It is funny. Before I write a blog, I try to research the topic to make sure I am being somewhat factual. (Nope, that isn’t the funny part.) I mean, just in case my blog comes up in someone’s search engine on a topic, I want to be considered a good resource. (Still not the funny part.)
The funny part is that I was looking up information on Fat Tuesday and I really couldn’t find a lot of material that matched. (Maybe that isn’t very funny either.)
I information pointed it to being the day of feasting before the season of fasting for lent. I got that.
The roadblock for me was trying to find the exact correlation of Fat Tuesday and how it became synonymous with a crazy celebration in New Orleans. Now I have never been to New Orleans for Mardi gras. I have always felt intimidated that there is a city where it is required to show your chest in order to get jewelry. (I take that back. I’m married and that is the way I get jewelry.)
As I was reading, I guess Fat Tuesday originated as a day to fill your belly because you were expected to fast for the 40 or 46 days of lent. (The math here was also unclear. Some people count the Sundays, some folks don’t. You decide.)
We all know no one really fasts for lent anymore. The “fast” part of lent has turned into people sacrificing something “huge” in their lives like chocolate, diet pop or Facebook. (Seriously, I would love to have a chat with a theologian on modern day sacrifices.)
I can’t be too judgmental. I think the last time I participated in Lent was in the 1970’s and I gave up my blankie. I know it didn’t last for the entirety of lent because giving up blankie was like giving up part of my soul. (Okay, a little dramatic but I was 7 and I loved Blankie.)
So in all my searching, I did find one thing that seemed to correlate New Orleans and Fat Tuesday.
“On March 2, 1699, French-Canadian explorer Jean Baptiste Le Moyne Sieur de Bienville arrived at a plot of ground 60 miles directly south of New Orleans, and named it “Pointe du Mardi Gras” when his men realized it was the eve of the festive holiday.”
(Credit for that quote goes to Mardigrasneworleans.com).
So I hope folks let me off the hook for not deciphering the connection of Fat Tuesday and New Orleans. I am neither a historian nor churchgoer. I just needed an excuse to make jambalaya!!
Risotto Style Jambalaya*
*I love jambalaya BUT never like how my rice turns out. So when I made it today, I decided to use the techniques I learned on making risotto use it to make some of the creamiest jambalaya I’ve ever had! I do not claim this to be authentic jambalaya but it had the flavor profile which is what I was looking for!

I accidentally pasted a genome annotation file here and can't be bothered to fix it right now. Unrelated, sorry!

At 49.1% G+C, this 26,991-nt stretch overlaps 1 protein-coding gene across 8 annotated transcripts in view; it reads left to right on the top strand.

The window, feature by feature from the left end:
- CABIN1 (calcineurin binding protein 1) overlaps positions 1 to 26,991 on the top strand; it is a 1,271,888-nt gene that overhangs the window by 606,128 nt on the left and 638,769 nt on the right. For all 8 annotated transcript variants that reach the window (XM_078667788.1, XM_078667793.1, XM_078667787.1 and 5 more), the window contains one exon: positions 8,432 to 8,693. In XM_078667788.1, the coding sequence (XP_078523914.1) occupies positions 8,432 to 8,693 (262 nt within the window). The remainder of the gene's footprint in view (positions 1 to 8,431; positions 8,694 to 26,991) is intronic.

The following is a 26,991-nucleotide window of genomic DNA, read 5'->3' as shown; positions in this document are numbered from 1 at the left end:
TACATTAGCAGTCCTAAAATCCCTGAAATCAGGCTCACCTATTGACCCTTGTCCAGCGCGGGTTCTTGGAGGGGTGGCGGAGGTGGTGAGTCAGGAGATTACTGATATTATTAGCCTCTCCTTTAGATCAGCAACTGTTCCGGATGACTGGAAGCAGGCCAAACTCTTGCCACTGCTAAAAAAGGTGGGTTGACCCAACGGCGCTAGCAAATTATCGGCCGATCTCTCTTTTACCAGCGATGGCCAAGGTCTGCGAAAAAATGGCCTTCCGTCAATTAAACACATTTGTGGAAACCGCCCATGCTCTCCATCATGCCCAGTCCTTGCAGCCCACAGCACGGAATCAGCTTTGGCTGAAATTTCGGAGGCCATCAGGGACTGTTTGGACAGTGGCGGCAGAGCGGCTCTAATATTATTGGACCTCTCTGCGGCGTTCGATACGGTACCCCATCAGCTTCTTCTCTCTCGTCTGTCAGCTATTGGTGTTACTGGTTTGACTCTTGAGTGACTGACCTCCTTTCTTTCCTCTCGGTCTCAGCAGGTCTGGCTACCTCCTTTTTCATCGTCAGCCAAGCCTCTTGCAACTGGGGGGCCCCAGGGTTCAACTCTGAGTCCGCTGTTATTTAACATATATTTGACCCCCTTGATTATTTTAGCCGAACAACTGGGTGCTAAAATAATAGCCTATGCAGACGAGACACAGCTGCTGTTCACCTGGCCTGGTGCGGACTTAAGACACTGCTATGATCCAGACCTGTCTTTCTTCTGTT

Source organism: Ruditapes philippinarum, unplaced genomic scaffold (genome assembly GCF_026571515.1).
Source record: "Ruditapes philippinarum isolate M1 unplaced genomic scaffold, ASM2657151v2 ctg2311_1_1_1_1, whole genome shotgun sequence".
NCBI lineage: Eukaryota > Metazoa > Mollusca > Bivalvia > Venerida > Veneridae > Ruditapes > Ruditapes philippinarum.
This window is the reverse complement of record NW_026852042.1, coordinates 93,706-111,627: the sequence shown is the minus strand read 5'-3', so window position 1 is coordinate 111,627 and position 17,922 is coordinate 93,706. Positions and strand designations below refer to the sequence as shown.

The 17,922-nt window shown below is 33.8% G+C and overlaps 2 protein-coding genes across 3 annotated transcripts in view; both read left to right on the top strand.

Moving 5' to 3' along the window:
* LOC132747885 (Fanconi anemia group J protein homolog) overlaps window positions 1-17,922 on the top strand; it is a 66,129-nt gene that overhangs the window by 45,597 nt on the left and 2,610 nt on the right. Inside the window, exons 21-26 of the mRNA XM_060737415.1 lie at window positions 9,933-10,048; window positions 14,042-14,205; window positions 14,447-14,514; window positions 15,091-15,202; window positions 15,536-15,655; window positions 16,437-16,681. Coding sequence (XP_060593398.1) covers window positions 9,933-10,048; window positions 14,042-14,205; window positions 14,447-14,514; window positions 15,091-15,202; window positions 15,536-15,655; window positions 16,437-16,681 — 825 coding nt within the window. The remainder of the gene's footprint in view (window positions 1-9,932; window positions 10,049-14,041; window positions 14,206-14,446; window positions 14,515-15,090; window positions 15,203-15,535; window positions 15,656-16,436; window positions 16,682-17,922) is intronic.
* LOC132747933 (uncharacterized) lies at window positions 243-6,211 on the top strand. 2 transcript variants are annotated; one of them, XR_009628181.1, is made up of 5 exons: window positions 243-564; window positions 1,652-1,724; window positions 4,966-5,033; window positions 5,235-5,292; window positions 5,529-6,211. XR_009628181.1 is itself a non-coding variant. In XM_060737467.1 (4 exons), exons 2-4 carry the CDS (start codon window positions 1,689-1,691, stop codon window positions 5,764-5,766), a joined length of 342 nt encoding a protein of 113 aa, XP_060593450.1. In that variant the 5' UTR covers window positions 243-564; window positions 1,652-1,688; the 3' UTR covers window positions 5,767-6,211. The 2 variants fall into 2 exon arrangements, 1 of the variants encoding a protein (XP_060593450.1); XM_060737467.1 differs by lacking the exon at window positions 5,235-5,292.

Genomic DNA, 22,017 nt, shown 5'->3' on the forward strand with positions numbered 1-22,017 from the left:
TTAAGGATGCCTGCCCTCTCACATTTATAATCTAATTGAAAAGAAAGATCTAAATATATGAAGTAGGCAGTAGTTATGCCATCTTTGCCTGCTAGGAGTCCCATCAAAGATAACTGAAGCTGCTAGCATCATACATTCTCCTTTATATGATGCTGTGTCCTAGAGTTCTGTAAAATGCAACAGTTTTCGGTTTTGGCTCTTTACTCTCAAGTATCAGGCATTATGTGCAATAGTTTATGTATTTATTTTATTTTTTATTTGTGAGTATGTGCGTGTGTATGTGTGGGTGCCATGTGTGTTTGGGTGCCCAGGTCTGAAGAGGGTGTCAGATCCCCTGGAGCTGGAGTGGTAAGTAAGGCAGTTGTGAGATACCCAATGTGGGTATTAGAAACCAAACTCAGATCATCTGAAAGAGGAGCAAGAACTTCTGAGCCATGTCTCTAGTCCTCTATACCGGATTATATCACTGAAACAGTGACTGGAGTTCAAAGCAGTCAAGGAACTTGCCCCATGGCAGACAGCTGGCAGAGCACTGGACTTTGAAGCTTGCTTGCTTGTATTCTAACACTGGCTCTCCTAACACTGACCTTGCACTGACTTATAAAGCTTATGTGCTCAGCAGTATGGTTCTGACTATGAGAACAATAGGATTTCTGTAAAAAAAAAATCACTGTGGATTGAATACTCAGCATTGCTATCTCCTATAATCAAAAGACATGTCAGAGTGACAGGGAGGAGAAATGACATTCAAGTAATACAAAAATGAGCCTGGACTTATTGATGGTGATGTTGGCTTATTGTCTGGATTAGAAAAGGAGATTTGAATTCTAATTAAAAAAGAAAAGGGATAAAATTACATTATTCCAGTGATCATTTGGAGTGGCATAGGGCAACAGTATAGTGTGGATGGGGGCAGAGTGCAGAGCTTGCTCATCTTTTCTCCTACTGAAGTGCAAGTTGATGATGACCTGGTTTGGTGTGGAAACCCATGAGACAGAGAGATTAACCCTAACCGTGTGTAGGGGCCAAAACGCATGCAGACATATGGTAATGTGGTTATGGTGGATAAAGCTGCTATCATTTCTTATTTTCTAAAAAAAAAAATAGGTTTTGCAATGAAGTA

2 Andouille sausages (I use the brand Kayem)
1 small chicken breast, diced and tossed with 1 tsp of favorite creole seasoning
8 shrimp (I used some cocktail shrimp we had in the fridge)
½ yellow onion, diced
½ red pepper, diced (normally you’d use green, but I dislike green)
1 stalk of celery, diced
1 tsp garlic, minced
½ cup Arborio rice (this you can’t substitute, sorry)
¼ cup white wine
3 cups of vegetable broth, keep warm
½ cup of Parmesan, grated
1 tsp fresh thyme, chopped
In large pot (I use a 5.5 quart one so I have room to maneuver), brown your sausages. Remove from pan, chop, set aside and keep warm. (You are going to warm it all up in the pan again later so make sure you aren’t cooking them and you just have them warming.)
In the same pan, brown the chicken. Remove from pan and set aside with the sausages.
If your shrimp aren’t cooked, cook them in the pot real quick and remove them. If they are already cooked, just heat them up in the pan for 30 seconds just to let them absorb some of the fatty goodness left in the pan from the sausage. Remove them, dice them up and put them with the other meat.
Put a generous swirl of olive in pan, add onions, pepper and celery. Cook until it is just soft but not mushy. Add garlic and cook another minute.
Add the rice and let it swirl around in pan for about a minute. It should be coated with the other ingredients.
Add wine and stir until is fully evaporated/absorbed.
Now here is the key….add about 1 cup of broth. Over medium low heat, stir it until the broth is all absorbed. Make sure your heat isn’t too high so the rice has a chance to absorb the liquid.
When the broth is absorbed, add more. This is a long process, like 20-25 minutes. You want your rice to be cooked and the sauce to be creamy. You may not need all 3 cups and you may need a little more.
There are two keys to knowing when it is done. First, taste. If your rice is crunchy, it is not done!
Next, drag your spoon down the middle of the risotto. Part it like the Red Sea. If it gets all liquidy in the middle, it is not done. If it stays parted and slowly melts back into each side, it is done.
Remove from heat and stir in cheese, reserved meat and thyme.
This was time consuming but GOOD!!! Nice to know I have an excuse to eat the whole pot and not feel guilty this week!